By decision rendered on May 31, 2013 within procedure T-396/11, the Court set out the EU boundaries of the concept of "abuse of rights".
The Court ruled on the right to pursue the invalidity of a trademark under Article. 56 (1)(a) of EC Regulation no. 207/2009 for lack of distinctive character, making it clear that any bad faith or private interest of the applicant (also animated by the mere purpose of using the sign subsequently cancelled) does not make the application vitiated by abuse of rights.
The Court stated that applications for a declaration of invalidity based on absolute grounds for invalidity may be proposed by any person or entity. These absolute grounds for invalidity - as those raised in the disputed case - are intended to protect general interests (i.e. ensuring that a registered trademark fulfils its essential function of indicating the origin of the product or service and safeguarding the right of all economic operators to use a descriptive sign). On the contrary, the right to make applications for a declaration of invalidity based on a relative ground for invalidity is reserved to certain specific persons who have an interest in bringing proceedings.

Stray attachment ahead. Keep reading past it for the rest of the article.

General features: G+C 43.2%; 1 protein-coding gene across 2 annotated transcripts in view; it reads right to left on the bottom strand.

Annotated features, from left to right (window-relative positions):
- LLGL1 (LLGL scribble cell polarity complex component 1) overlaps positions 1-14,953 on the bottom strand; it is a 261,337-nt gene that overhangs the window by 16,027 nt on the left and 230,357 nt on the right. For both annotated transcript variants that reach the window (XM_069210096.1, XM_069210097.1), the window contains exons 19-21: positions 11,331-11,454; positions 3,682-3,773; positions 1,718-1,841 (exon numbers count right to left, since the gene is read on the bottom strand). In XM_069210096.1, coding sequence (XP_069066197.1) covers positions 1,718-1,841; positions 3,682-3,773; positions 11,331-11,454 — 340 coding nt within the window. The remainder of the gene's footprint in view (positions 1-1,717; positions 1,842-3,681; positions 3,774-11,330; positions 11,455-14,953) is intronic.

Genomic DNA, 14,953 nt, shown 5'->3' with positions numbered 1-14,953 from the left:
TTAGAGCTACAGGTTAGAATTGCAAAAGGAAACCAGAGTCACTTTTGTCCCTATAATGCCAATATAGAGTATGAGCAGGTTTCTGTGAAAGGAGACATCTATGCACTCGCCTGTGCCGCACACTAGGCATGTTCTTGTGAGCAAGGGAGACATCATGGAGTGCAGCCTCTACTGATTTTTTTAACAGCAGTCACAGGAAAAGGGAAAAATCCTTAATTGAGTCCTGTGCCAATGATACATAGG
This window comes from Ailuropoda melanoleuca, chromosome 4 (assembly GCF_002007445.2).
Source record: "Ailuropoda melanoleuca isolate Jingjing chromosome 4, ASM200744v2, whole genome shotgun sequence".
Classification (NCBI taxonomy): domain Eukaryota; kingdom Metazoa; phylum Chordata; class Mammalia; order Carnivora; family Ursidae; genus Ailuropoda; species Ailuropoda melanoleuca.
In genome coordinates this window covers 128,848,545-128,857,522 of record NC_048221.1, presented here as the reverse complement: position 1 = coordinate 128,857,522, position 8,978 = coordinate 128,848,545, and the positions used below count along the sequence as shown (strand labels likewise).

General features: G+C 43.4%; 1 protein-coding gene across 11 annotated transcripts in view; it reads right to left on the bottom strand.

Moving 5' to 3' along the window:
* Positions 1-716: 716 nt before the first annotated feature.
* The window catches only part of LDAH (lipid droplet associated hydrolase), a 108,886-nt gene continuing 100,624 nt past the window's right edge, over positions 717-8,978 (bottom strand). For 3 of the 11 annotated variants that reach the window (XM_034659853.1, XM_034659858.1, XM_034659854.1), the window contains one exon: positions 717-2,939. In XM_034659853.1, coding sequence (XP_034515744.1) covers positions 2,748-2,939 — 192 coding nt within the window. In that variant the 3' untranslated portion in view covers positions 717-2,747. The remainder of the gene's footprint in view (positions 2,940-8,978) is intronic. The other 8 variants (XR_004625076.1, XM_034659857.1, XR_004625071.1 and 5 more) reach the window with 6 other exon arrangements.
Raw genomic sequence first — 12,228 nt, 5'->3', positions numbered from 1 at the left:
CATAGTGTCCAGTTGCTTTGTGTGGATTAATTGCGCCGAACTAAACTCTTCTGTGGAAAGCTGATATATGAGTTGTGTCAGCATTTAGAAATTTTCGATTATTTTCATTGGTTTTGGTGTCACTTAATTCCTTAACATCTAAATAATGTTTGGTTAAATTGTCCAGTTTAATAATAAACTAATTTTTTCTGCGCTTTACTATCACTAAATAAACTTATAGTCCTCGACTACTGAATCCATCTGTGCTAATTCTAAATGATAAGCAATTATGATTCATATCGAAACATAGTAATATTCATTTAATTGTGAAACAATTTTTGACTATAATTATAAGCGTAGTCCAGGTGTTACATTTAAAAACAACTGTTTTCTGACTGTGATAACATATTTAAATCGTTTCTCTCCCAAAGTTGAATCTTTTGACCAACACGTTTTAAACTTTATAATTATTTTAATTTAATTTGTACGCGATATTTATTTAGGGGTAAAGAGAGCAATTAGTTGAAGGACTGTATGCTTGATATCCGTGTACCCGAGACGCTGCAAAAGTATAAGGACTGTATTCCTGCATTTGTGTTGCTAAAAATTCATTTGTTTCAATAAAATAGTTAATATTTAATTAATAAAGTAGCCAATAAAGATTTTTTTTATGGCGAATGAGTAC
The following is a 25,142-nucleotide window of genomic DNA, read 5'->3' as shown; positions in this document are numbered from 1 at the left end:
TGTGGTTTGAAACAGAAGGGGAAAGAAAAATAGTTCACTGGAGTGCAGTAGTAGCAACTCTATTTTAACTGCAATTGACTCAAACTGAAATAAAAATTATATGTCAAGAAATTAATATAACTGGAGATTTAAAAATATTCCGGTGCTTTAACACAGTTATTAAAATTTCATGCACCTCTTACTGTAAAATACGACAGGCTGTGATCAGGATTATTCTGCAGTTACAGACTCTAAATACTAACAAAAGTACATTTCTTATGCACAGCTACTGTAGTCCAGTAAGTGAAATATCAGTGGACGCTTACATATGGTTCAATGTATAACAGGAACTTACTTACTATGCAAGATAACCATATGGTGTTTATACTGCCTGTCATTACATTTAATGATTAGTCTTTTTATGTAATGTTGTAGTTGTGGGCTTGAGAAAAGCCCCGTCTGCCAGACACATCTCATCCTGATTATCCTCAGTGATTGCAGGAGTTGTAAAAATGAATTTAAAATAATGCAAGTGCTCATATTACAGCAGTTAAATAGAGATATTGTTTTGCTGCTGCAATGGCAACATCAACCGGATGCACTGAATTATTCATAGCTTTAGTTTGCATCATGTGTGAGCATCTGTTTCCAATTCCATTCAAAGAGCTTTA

It follows that there is no interest in limiting the right to apply for a declaration of invalidity based on absolute grounds, in consideration of private interests behind it.
In the disputed case, the right of the applicant to bring action remained unaffected even by the circumstance that the manager of the applicant for a declaration of invalidity was the manager of the trademark owner at the time when the application for registration of the mark was filed.